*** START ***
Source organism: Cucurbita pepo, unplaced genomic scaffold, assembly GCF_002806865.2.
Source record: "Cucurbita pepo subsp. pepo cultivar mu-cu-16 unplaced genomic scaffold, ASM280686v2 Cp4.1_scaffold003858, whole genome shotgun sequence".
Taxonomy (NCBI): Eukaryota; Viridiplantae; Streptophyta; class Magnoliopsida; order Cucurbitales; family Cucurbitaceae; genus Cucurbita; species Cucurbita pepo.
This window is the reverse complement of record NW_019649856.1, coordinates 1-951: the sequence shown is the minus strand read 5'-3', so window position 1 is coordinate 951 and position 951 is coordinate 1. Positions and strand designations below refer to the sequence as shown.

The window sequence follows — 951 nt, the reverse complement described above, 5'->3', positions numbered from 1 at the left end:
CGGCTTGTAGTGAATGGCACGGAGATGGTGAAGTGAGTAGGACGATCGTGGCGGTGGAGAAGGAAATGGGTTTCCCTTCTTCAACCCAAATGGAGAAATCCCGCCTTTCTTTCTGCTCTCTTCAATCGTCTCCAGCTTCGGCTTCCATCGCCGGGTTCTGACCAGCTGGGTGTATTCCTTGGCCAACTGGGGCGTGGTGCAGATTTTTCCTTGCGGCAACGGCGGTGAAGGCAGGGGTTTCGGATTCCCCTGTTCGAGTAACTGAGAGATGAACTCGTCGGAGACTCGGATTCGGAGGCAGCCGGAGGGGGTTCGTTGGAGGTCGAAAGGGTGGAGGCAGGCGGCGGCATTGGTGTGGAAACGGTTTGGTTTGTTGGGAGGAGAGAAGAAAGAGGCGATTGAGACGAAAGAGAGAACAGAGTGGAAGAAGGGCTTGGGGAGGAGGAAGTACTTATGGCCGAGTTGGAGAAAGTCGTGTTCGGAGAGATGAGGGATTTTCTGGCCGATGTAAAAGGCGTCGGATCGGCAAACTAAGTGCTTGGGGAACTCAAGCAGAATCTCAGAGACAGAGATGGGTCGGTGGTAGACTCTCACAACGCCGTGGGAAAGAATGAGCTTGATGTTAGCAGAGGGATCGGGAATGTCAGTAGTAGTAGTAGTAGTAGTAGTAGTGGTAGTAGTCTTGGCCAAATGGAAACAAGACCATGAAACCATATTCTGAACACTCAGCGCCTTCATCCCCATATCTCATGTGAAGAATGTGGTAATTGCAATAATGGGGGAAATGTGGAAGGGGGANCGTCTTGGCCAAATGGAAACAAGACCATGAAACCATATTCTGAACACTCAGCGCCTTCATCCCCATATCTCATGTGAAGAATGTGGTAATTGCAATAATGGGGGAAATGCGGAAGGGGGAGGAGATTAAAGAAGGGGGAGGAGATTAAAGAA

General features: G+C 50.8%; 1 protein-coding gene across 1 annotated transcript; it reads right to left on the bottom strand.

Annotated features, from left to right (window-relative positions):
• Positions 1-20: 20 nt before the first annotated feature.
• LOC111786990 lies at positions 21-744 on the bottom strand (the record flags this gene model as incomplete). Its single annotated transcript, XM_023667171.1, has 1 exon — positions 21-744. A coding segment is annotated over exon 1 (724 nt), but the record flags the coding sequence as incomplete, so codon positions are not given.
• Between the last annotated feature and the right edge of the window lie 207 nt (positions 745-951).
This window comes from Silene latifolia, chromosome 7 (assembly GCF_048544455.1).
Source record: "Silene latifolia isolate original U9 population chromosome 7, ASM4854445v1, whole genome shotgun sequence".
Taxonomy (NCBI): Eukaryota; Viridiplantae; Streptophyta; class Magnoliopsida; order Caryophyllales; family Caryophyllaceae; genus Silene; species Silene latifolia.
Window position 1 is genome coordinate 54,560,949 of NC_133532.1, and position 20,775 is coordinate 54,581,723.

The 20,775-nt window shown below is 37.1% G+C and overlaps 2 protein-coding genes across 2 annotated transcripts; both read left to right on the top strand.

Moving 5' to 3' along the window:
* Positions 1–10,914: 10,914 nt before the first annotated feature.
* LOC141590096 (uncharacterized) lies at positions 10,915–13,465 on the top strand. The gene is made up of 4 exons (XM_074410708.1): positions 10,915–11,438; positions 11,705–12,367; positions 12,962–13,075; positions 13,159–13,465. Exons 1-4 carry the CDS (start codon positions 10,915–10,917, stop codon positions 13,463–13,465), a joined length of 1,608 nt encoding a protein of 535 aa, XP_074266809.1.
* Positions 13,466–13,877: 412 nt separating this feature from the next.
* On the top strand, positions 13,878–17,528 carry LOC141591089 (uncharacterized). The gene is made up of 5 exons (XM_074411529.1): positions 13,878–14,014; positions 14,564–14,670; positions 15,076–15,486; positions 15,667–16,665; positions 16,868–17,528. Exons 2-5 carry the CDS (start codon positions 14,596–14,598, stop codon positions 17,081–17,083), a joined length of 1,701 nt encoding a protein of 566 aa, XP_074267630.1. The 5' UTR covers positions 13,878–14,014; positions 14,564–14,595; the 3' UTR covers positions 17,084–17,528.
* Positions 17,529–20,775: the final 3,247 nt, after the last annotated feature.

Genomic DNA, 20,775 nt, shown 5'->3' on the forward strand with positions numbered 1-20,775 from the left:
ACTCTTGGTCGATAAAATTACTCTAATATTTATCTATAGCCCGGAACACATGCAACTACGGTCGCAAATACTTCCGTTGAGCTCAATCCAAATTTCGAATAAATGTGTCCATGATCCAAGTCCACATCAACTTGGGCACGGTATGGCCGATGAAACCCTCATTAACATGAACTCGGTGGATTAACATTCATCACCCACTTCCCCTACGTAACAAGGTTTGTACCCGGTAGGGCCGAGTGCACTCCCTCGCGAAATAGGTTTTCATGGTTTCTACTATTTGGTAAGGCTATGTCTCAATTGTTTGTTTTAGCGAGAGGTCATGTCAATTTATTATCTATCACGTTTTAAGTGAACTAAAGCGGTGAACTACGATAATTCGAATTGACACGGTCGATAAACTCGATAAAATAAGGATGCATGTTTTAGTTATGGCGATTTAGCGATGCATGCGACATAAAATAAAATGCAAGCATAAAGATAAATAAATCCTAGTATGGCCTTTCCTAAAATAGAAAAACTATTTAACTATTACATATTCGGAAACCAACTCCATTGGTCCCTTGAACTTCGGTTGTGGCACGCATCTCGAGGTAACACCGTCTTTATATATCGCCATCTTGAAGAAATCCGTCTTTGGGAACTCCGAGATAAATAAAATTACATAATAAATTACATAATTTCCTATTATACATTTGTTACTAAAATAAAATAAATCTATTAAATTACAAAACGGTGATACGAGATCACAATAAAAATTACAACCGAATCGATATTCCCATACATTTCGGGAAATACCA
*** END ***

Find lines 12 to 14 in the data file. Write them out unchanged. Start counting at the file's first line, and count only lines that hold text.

This window comes from Silene latifolia, chromosome 7 (assembly GCF_048544455.1).
Source record: "Silene latifolia isolate original U9 population chromosome 7, ASM4854445v1, whole genome shotgun sequence".
Taxonomy (NCBI): Eukaryota; Viridiplantae; Streptophyta; class Magnoliopsida; order Caryophyllales; family Caryophyllaceae; genus Silene; species Silene latifolia.